It’s In There

                             Psalm 99     October 19, 2014

God, father and mother of us all, your love never ends.

You speak to us in the quiet of the spring, and in the clamor of the city.

As we worship together on this Bible Sunday may we seek how your scriptures will share a message of hope with us, with the world, and the universe.

May we find our connection with you, with all people and with all creation.

In the name Christ who dwells in us.




Psalm 99 New Revised Standard Version (NRSV)

Praise to God for His Holiness

The Lord is king; let the peoples tremble!

He sits enthroned upon the cherubim; let the earth quake!

The Lord is great in Zion;

he is exalted over all the peoples.

Let them praise your great and awesome name.

Holy is he!

Mighty King, lover of justice,

you have established equity;

you have executed justice

and righteousness in Jacob.

Extol the Lord our God;

worship at his footstool.

Holy is he!

Moses and Aaron were among his priests,

Samuel also was among those who called on his name.

They cried to the Lord, and he answered them.

He spoke to them in the pillar of cloud;

they kept his decrees,

and the statutes that he gave them.

O Lord our God, you answered them;

you were a forgiving God to them,

but an avenger of their wrongdoings.

Extol the Lord our God,

and worship at his holy mountain;

for the Lord our God is holy.



When I hear this scripture it leaves me wondering many times, “Is that really in there?” This scripture doesn’t describe the God I have experienced. For myself and for many in our congregation God is generally described as a gentle, but firm presence. We describe God as a force of peace in our lives that finds us in moments of turmoil. Rarely in our context do I hear people describe God as a mighty king or sitting on “Cherubim.”


In our culture today the prevailing perception of Christianity is that everything written in the Bible describes the doctrines and rules of our faith. This notion comes primarily from the movement in American Christianity that believes the Bible is the inherent word of God. These are the people who refer to the Bible in the way the following acronym describes.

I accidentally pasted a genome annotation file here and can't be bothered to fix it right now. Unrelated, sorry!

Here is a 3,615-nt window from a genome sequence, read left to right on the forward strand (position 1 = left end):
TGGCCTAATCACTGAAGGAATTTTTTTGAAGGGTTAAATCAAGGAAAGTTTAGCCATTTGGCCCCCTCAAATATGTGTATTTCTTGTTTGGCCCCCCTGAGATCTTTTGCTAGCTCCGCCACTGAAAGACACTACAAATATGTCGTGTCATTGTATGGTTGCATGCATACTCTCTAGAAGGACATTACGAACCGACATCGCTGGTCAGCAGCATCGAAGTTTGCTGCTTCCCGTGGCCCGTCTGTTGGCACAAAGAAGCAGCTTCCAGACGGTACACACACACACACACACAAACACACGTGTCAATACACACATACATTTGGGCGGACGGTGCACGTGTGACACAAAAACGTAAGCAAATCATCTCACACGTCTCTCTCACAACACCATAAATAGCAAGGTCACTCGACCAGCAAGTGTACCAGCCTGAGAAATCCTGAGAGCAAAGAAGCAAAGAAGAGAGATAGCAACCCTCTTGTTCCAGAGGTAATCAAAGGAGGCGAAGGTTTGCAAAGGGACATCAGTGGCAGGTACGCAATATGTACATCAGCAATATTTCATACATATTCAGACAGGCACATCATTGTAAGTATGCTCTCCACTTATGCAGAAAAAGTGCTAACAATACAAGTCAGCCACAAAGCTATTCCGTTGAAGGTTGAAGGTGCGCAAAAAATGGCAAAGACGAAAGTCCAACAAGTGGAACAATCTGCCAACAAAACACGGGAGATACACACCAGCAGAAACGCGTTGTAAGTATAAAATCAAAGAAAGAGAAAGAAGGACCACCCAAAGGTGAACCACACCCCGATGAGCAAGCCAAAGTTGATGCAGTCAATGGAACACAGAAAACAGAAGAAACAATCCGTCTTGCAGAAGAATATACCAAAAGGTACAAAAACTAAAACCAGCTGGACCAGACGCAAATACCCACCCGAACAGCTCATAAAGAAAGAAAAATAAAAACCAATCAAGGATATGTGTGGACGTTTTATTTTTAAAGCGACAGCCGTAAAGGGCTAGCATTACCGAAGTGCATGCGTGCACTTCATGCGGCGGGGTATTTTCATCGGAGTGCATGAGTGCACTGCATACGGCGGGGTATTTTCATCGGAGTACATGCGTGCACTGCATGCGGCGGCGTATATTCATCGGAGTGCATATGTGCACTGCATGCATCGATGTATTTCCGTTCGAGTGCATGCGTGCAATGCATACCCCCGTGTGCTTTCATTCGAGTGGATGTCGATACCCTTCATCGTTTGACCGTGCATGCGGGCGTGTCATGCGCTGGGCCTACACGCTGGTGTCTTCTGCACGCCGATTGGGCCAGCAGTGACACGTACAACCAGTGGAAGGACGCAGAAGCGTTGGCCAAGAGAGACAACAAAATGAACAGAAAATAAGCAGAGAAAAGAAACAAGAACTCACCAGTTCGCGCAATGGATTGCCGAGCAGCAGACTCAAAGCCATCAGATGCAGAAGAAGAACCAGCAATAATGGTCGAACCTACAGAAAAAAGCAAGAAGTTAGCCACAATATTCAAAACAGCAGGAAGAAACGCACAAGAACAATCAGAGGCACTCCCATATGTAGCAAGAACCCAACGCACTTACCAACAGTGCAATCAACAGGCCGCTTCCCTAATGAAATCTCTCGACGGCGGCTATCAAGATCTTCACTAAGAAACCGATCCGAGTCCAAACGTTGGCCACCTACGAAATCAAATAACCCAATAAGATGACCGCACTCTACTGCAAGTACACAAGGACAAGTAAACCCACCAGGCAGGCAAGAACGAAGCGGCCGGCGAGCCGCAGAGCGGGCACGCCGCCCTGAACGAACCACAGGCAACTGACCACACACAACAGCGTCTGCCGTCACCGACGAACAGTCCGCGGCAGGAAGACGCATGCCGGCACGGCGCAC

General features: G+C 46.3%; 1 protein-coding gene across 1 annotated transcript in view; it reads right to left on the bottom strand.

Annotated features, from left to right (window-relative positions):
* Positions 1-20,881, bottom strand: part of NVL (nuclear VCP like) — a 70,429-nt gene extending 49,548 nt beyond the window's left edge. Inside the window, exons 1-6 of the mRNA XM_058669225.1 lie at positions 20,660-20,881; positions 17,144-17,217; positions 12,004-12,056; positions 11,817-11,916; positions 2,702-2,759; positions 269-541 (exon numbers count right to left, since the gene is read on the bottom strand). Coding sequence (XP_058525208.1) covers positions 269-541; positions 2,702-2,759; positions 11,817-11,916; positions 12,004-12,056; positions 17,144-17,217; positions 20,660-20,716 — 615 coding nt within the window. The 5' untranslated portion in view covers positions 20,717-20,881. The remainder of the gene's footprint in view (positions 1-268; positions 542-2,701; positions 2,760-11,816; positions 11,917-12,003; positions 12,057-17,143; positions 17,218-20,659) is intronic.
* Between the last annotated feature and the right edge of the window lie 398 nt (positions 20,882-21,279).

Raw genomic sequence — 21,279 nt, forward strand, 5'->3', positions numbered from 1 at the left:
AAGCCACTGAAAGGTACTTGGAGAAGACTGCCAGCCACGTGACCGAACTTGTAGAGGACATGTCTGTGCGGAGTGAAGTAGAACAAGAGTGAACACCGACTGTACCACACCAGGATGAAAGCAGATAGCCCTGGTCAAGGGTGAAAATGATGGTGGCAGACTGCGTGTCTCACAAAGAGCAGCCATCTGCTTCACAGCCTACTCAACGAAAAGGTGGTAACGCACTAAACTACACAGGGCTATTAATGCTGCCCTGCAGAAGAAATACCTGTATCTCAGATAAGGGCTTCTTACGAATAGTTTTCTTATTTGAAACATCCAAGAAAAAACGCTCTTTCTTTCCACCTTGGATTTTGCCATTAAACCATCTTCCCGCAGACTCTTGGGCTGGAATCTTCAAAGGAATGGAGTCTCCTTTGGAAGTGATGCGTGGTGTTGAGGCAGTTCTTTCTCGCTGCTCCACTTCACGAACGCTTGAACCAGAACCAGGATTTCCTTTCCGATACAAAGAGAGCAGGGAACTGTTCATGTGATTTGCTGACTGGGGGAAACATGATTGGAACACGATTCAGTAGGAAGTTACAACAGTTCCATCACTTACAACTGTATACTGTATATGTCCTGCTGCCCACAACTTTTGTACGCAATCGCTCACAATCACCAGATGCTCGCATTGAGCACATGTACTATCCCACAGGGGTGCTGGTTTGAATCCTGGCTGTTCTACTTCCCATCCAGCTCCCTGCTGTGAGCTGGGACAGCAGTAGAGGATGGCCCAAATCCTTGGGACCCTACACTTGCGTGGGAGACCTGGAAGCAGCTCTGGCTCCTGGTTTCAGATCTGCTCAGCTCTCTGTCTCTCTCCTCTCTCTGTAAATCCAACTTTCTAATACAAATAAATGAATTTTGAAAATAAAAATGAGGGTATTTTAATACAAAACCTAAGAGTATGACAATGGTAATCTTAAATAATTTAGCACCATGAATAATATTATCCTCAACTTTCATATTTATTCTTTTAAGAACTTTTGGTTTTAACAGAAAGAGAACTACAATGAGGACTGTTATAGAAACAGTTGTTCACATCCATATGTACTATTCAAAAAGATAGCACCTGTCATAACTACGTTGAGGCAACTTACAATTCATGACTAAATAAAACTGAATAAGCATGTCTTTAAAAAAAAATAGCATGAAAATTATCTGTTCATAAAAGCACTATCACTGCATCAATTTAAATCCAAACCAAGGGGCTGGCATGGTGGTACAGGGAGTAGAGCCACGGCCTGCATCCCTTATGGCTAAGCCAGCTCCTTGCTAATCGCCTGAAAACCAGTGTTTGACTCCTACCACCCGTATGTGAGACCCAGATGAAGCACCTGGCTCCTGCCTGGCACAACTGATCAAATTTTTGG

In this mindset the Bible becomes an exact description of the universe and how it functions. Drawing rules for how to live now and in this life and the next. The challenge comes in that there are sections of the Bible that disagree. When the rules in one section do not match another then we are left in a debate about our eternal salvation, and forget the reason of our faith is to love one another. When in Leviticus it reminds us we are not to wear cloth made of two different fibers, are we to stop worship and check everyone who came in. Or instead do we listen to Christ who says love God and love your neighbor.


There are other Christians that treat the Bible like the old “Magic 8 Ball.” I am sure many of us remember the “Magic 8 Ball” that can be found in the toy aisle. On one side is the circular piece of plastic and behind it the mysterious blue liquid. Inside was a 20-sided dice with 20 different answers. You would shake the ball and turn it over and see what answer rose to the glass. You ask a question like, “Should I plan to look for a new job?” And an answer like “Signs point to yes” would rise to the glass. The Bible has been treated the same way, shake it, open it, and take the answer.


United Methodist Pastor Adam Hamilton writes about both of these uses of the scriptures in his book “Making Sense of the Bible.”   These are the two things he describes that the Bible is not for United Methodists. It is not an exact rulebook and it is not a “Magic 8 Ball” for finding personal prosperity. Both of these uses of the Bible lead to a nightmare in which God gave us a text to tie us either into an eternal game of who is in or who is out, or to play roulette with our lives. I don’t believe either of these uses of the Bible helps to deliver the dream we learn about in Christ, the dream shared of a relationship with all creation.